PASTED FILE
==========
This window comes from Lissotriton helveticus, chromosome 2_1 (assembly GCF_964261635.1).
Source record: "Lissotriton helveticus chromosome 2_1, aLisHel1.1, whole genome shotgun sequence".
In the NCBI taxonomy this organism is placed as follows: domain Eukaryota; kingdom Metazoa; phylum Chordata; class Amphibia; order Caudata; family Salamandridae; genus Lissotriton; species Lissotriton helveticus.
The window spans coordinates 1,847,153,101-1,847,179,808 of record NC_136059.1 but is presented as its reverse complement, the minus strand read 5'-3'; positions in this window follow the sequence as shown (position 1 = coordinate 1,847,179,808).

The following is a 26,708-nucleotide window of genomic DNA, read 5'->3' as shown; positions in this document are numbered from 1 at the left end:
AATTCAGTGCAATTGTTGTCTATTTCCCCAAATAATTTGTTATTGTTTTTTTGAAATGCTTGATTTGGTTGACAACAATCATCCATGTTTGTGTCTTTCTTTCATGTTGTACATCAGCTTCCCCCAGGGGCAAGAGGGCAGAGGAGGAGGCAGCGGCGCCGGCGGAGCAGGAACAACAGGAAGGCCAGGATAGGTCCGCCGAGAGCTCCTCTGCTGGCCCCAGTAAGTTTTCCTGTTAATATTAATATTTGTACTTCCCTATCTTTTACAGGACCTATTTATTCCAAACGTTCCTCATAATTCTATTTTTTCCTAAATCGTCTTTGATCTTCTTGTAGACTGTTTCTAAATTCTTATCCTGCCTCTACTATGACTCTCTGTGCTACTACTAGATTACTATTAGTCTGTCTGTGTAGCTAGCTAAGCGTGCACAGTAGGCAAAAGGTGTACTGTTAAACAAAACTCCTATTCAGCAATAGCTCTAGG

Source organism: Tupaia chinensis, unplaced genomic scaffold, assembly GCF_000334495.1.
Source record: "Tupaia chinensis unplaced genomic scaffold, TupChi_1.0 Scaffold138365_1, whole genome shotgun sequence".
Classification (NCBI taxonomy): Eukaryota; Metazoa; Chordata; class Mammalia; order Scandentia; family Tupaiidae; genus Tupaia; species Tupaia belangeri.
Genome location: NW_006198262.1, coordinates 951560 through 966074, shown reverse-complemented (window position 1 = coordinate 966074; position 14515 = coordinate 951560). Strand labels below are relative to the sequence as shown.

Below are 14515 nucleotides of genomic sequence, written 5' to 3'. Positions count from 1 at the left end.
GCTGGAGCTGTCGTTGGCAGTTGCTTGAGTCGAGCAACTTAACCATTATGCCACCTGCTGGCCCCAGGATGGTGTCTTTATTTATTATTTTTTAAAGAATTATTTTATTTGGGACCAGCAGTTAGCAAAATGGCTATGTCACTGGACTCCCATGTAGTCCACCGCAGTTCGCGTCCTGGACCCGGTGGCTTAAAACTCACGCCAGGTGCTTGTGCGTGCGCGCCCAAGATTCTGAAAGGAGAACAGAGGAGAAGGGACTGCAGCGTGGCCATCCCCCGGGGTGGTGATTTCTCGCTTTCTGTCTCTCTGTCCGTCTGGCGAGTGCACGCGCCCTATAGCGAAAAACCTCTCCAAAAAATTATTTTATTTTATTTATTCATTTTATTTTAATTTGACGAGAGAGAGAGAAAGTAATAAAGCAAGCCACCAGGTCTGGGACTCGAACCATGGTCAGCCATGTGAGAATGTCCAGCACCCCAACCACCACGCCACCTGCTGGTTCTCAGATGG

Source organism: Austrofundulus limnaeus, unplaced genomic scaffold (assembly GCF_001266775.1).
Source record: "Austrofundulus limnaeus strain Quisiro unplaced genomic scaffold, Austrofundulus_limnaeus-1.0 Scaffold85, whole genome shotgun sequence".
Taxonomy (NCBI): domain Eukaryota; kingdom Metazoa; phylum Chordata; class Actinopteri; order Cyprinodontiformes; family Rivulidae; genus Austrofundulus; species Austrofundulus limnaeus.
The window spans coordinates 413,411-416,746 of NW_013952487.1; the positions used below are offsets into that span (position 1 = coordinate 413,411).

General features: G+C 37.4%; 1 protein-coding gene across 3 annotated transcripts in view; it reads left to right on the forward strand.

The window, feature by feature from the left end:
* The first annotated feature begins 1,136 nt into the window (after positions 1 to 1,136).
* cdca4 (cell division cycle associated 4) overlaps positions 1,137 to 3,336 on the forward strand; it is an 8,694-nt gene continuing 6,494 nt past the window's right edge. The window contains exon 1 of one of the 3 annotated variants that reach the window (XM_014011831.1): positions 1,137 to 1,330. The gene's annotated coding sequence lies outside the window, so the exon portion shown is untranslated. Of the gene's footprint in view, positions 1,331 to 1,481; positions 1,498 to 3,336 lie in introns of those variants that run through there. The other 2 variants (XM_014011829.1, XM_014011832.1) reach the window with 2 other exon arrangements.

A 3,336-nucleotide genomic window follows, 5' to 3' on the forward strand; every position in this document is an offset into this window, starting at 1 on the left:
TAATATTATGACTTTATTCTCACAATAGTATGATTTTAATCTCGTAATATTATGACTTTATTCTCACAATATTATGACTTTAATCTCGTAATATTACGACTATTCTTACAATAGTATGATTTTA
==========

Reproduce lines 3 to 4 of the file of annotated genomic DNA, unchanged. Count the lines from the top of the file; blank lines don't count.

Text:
In the NCBI taxonomy this organism is placed as follows: domain Eukaryota; kingdom Metazoa; phylum Chordata; class Amphibia; order Caudata; family Salamandridae; genus Lissotriton; species Lissotriton helveticus.
The window spans coordinates 1,847,153,101-1,847,179,808 of record NC_136059.1 but is presented as its reverse complement, the minus strand read 5'-3'; positions in this window follow the sequence as shown (position 1 = coordinate 1,847,179,808).